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Old 12-05-2008, 17:21   #16
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Victoria 28?

eBay Motors: VICTOIRE 28 FOOT, SLOOP (item 320250745556 end time May-15-08 11:46:56 PDT)

I vaguely recall reading somewhere that a boat with that or a similar name is a great blue water small cruiser. The underbody of this boat is what I'd want for your purposes. The displacement and the fact it's built in Holland suggests that it's a good sea boat.
nice looking.
I don't like the unprotected prop and tiny rudder.
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Old 12-05-2008, 17:29   #17
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nice looking.
I don't like the unprotected prop and tiny rudder.
What about the forestay attachment? Seems a little "light".

Boy the price is right!!
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Old 12-05-2008, 17:42   #18
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Frankly, at that price you are more likely looking at a day sailor.

Another one you might consider but also will not fit your budget is the very well made Rhodes 22 by General Boats in Edenton, NC. They’re smaller than the two you listed but they have lot of features, are NMMA certified, a buy back program, and have an active owners group. Oh, and enough foam to be pretty much unsinkable.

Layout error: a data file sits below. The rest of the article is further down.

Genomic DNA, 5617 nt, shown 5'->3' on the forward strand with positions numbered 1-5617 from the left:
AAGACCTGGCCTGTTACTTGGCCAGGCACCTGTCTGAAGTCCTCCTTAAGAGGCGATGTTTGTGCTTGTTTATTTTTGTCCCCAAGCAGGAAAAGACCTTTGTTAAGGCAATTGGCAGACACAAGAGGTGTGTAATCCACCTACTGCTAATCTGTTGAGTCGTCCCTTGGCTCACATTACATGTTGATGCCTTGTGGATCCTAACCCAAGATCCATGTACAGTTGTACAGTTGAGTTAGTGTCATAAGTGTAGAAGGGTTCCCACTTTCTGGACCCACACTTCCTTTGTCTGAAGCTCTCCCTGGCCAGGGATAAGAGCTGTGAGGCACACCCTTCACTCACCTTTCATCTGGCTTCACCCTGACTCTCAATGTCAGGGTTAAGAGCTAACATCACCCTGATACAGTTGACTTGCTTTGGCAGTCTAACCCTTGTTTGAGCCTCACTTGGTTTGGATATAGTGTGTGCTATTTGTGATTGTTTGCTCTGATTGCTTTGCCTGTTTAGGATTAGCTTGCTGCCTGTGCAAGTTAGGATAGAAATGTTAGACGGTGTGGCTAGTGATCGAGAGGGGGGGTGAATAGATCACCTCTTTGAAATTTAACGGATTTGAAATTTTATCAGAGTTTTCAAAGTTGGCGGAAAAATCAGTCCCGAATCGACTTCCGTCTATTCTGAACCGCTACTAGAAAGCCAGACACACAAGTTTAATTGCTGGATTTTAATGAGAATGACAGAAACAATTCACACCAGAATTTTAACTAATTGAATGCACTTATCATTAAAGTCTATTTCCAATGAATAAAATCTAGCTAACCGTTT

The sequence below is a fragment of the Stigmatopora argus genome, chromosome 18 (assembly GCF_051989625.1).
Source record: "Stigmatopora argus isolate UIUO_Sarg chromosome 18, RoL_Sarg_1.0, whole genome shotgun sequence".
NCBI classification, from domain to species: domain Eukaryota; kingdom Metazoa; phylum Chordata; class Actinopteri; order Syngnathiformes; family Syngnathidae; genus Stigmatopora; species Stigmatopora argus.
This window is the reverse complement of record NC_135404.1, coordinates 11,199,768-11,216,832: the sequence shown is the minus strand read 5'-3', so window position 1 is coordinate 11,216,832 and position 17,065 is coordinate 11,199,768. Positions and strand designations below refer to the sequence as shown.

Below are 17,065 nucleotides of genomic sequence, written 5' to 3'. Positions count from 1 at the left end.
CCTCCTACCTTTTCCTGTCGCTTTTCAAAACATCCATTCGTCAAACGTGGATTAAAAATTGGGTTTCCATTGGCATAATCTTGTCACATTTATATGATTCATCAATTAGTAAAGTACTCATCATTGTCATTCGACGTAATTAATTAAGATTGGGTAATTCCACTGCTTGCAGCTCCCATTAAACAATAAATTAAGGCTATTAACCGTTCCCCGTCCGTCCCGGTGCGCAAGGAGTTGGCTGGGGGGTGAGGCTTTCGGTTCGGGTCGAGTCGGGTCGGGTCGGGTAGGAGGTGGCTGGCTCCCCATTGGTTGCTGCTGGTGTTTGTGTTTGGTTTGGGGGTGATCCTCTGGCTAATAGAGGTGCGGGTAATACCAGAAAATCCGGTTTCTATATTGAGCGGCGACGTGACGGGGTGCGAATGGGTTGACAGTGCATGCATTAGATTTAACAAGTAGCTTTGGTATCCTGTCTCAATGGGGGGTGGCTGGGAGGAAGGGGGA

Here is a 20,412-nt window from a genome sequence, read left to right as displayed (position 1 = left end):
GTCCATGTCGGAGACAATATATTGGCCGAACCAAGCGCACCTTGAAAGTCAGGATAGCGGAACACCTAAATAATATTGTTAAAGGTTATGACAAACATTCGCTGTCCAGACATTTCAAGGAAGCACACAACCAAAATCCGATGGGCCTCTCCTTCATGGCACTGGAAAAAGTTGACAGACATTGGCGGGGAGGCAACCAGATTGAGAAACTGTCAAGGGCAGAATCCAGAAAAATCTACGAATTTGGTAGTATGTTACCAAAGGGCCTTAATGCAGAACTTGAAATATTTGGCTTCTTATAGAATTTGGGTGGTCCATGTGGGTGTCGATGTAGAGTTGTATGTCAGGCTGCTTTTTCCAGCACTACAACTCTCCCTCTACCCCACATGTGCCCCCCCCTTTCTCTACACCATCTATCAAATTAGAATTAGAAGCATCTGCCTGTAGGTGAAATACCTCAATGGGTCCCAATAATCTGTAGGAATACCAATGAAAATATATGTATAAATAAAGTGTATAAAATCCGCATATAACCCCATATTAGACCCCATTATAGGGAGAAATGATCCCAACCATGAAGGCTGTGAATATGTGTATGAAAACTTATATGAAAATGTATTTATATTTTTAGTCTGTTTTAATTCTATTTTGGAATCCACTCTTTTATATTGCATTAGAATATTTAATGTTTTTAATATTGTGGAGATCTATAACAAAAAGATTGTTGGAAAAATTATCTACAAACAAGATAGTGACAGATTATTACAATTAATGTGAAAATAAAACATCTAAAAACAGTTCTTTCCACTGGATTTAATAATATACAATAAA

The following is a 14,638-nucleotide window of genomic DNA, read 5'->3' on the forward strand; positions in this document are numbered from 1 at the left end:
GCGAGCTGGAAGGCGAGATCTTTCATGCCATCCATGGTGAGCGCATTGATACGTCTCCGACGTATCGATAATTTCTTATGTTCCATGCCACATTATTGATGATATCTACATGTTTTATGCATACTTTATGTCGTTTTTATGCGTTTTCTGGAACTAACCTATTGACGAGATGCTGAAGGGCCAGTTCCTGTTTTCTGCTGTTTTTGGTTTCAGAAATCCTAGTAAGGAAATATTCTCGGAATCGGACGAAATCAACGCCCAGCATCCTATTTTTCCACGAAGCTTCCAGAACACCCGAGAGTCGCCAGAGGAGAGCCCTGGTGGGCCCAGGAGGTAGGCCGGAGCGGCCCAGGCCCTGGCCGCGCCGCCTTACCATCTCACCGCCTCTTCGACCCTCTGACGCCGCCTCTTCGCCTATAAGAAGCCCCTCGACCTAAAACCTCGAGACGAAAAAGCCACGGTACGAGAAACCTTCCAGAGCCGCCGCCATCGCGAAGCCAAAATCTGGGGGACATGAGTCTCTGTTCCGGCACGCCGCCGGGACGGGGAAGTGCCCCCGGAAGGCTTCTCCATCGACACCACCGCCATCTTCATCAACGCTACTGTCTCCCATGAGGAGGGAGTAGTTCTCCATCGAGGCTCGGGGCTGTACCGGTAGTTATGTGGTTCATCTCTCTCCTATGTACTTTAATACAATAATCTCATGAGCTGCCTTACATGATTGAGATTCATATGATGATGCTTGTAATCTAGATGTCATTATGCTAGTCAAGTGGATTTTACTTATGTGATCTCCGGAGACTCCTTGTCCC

Wow. I can't recall a serious post that I have disagreed with more strenuously.

First, as has been previously pointed out, there are many excellent pocket cruisers fitting the OP's purpose, that can be bought for the price range mentioned. I just posted one example a few minutes ago.

Second, the Rhodes 22 was my very first boat, and it's the only boat that I regret owning. I bought it based on all those features, before I knew anything about sailing, and I soon recognized those features were worthless gimmicks. IMO, it is not at all suited for what the OP wants. The fact that it's NMMA certified tells me the NMMA certification is pretty meaningless. I don't mean to offend, but it's a boat I frankly would not recommend to anyone. I'm astonished the builder is still in business.
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Old 12-05-2008, 17:42   #19
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You can do it. I met a young sailor last summer who had been looking for a boat for less than a year, he had a short list of three boats, one an Albin Vega. He lived in Georgia, but saw a new listing on a Friday evening on the web for a $6,000 Albin Vega in Burlington, VT. He packed his car with all his stuff, drove straight through, and was waiting for the broker when he opened the office Monday. They went to look at the boat, at which point the broker said he had listed it sight unseen based on information from the owner, which included a three year old diesel repower. The broker would have listed it for more if he had looked at it. The young sailor gave the broker a deposit on the spot. The sailor cruised Lake Champlain for the summer, did a few upgrades, although there wasn't much that needed doing and then headed south in the fall.

I would check the new listings on the web every day.
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Old 12-05-2008, 17:49   #20
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Hi, With the economy the way it is now, you should look at boats on
Yachtworld.com in the range of 12k to 16k and offer $6000. or so, many people are selling boats at a deal.
This past winter I found the boat I wanted, my wife the yard sale junky/